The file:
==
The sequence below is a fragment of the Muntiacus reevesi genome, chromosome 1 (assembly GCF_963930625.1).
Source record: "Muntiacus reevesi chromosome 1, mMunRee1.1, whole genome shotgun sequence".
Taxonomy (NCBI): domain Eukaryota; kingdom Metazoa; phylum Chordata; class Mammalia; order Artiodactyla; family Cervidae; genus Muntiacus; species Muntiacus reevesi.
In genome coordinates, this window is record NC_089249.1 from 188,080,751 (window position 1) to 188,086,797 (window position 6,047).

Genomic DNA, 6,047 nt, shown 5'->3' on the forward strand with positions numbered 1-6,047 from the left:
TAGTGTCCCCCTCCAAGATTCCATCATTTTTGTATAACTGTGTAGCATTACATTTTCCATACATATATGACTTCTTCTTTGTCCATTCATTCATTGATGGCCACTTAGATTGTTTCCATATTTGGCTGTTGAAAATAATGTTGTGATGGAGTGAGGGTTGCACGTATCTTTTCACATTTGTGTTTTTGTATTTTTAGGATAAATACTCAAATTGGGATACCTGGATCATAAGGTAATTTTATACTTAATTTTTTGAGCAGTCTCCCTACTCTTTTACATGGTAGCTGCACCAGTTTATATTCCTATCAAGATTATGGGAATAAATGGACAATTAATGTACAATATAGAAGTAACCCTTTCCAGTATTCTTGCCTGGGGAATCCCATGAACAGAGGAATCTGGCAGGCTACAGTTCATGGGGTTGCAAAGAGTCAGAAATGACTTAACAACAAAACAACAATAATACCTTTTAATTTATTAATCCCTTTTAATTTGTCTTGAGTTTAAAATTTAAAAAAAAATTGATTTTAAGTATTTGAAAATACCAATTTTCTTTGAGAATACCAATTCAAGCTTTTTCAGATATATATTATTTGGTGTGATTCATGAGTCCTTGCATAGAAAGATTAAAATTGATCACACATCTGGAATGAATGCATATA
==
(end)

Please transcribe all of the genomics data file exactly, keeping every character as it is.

The sequence below is a fragment of the Muntiacus reevesi genome, chromosome 1 (assembly GCF_963930625.1).
Source record: "Muntiacus reevesi chromosome 1, mMunRee1.1, whole genome shotgun sequence".
Taxonomy (NCBI): domain Eukaryota; kingdom Metazoa; phylum Chordata; class Mammalia; order Artiodactyla; family Cervidae; genus Muntiacus; species Muntiacus reevesi.
In genome coordinates, this window is record NC_089249.1 from 188,080,751 (window position 1) to 188,086,797 (window position 6,047).

Genomic DNA, 6,047 nt, shown 5'->3' on the forward strand with positions numbered 1-6,047 from the left:
TAGTGTCCCCCTCCAAGATTCCATCATTTTTGTATAACTGTGTAGCATTACATTTTCCATACATATATGACTTCTTCTTTGTCCATTCATTCATTGATGGCCACTTAGATTGTTTCCATATTTGGCTGTTGAAAATAATGTTGTGATGGAGTGAGGGTTGCACGTATCTTTTCACATTTGTGTTTTTGTATTTTTAGGATAAATACTCAAATTGGGATACCTGGATCATAAGGTAATTTTATACTTAATTTTTTGAGCAGTCTCCCTACTCTTTTACATGGTAGCTGCACCAGTTTATATTCCTATCAAGATTATGGGAATAAATGGACAATTAATGTACAATATAGAAGTAACCCTTTCCAGTATTCTTGCCTGGGGAATCCCATGAACAGAGGAATCTGGCAGGCTACAGTTCATGGGGTTGCAAAGAGTCAGAAATGACTTAACAACAAAACAACAATAATACCTTTTAATTTATTAATCCCTTTTAATTTGTCTTGAGTTTAAAATTTAAAAAAAAATTGATTTTAAGTATTTGAAAATACCAATTTTCTTTGAGAATACCAATTCAAGCTTTTTCAGATATATATTATTTGGTGTGATTCATGAGTCCTTGCATAGAAAGATTAAAATTGATCACACATCTGGAATGAATGCATATA